Social media is a double-edged sword for modern athletes. On the positive side, it can bring players and fans closer than ever before, and offers athletes the chance to provide a view behind the scenes of their lives and careers. On the downside, sometimes the behind-the-scenes view can create controversy or lead to trouble. Three members of the CHL’s Idaho Spuds learned that lesson the hard way this week, as they offered fans a somewhat too-unvarnished view of life in the minor leagues of hockey.
The players in question were LW Terry Cresson, D Rusty Sienna, and RW Britt Cadmium. The trio of friends recorded their on-ice and off-ice activities over the course of a week, which they edited into a 10-minute video that each posted to their Instagram stories, under the title “The REAL Hockey Life.” Much of the video was fairly innocuous, featuring clips of games, practices, and on-the-road goofing around. Some moments, however, raised eyebrows among teammates and the front office.
Some parts of the video were embarrassing to specific players and coaches. Such as the locker-room clip that included, in the background, a naked player headed toward the shower. Or the clip of coach Gilbert McCoyne in his office, yelling obscenities at players (captioned “Sent to the principal’s office”).
Other parts depicted inappropriate and immature behavior that caused the team a PR headache. Like the shot of Cresson’s locker, into which someone had stuffed an inflatable female doll (the caption: “Meet Terry’s new gf”). Or the clips of players shotgunning an alarming number of beers in a bar. Or the shot of the team on the bus, chanting a camp song filled with sexist and homophobic lyrics.
Another segment featured the trio base jumping into the Snake River Canyon, which is an activity forbidden by their contracts.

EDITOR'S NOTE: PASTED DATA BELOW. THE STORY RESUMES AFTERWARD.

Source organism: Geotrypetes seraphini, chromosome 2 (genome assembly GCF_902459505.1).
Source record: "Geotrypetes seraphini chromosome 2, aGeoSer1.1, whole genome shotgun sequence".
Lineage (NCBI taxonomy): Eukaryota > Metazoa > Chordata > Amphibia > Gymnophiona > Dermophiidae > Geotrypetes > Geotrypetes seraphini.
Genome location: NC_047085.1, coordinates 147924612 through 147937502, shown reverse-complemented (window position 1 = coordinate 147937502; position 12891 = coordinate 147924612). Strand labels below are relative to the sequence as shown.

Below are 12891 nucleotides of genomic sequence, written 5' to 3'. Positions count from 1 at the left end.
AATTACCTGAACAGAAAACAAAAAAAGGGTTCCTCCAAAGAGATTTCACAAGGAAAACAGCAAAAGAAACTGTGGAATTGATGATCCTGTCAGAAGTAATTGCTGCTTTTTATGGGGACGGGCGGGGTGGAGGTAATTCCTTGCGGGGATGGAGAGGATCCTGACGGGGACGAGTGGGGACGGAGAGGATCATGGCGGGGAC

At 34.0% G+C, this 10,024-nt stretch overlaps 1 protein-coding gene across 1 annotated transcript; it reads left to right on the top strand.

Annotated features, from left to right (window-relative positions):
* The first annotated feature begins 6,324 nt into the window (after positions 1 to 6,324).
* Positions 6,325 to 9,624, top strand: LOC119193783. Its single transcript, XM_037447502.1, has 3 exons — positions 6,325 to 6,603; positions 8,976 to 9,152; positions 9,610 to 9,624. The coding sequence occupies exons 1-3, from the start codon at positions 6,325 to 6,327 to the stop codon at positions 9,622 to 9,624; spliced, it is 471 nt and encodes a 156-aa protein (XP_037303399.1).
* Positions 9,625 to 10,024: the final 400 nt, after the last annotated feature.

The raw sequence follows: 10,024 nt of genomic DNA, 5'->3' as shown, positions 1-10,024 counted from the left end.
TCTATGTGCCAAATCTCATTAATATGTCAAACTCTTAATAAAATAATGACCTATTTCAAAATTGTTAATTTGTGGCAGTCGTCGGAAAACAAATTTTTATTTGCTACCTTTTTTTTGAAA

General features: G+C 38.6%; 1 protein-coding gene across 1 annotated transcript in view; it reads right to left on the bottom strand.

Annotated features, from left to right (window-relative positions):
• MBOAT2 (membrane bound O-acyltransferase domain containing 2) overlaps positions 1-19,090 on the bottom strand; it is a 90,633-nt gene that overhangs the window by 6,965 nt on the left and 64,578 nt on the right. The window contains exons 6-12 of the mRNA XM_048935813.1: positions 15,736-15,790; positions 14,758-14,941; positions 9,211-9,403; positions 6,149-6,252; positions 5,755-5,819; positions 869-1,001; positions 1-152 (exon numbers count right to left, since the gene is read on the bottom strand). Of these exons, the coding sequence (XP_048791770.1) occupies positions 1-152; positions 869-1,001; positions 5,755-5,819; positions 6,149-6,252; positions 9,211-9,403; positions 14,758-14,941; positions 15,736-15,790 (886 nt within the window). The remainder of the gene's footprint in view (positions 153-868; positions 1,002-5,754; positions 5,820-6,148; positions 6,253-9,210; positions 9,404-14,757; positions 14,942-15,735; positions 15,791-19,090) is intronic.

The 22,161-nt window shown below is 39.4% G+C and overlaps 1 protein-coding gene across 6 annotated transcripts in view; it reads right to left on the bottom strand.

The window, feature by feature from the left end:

The video circulated among teammate over the week, but later attracted the attention of reporters, who asked McCoyne about it. From there, the video drew the scrutiny of the organization.
The Spuds issued a statement expressing disappointment in the players. “This video, and the behaviors and activities depicted in it, do not reflect the values of the Idaho Spuds or the Dakota Jackalopes organization,” the statement read. “The players involved will be disciplined appropriately, and we will take the opportunity to educate the entire organization about appropriate and respectful behavior.” All three players were fined, and will each be suspended for a game. (Sienna is currently injured, and will be benched for a game upon his return.)
McCoyne took a somewhat more forgiving tack. “It was a dumb and immature thing for them to do,” the coach told reporters, “but young guys are dumb and immature sometimes. I think after they saw what happened here, they’ll be smart enough not to do it again.”
Asked about the part of the video that featured him cursing at players, McCoyne responded, “Yeah, that was me. No deepfakes there. I have a potty mouth sometimes. Sorry, Grandma.”
The players involved publicly apologized for their behavior. “We thought it would be fun for people to see what our life is like off the ice,” said Cresson, “But yeah, we should have edited it a little better. And some of it, we shouldn’t have shot at all.”
Added Sienna, “When I found out that they could have dumped us for the base jumping thing, that was definitely a wake-up call. I know I’m not doing that again.”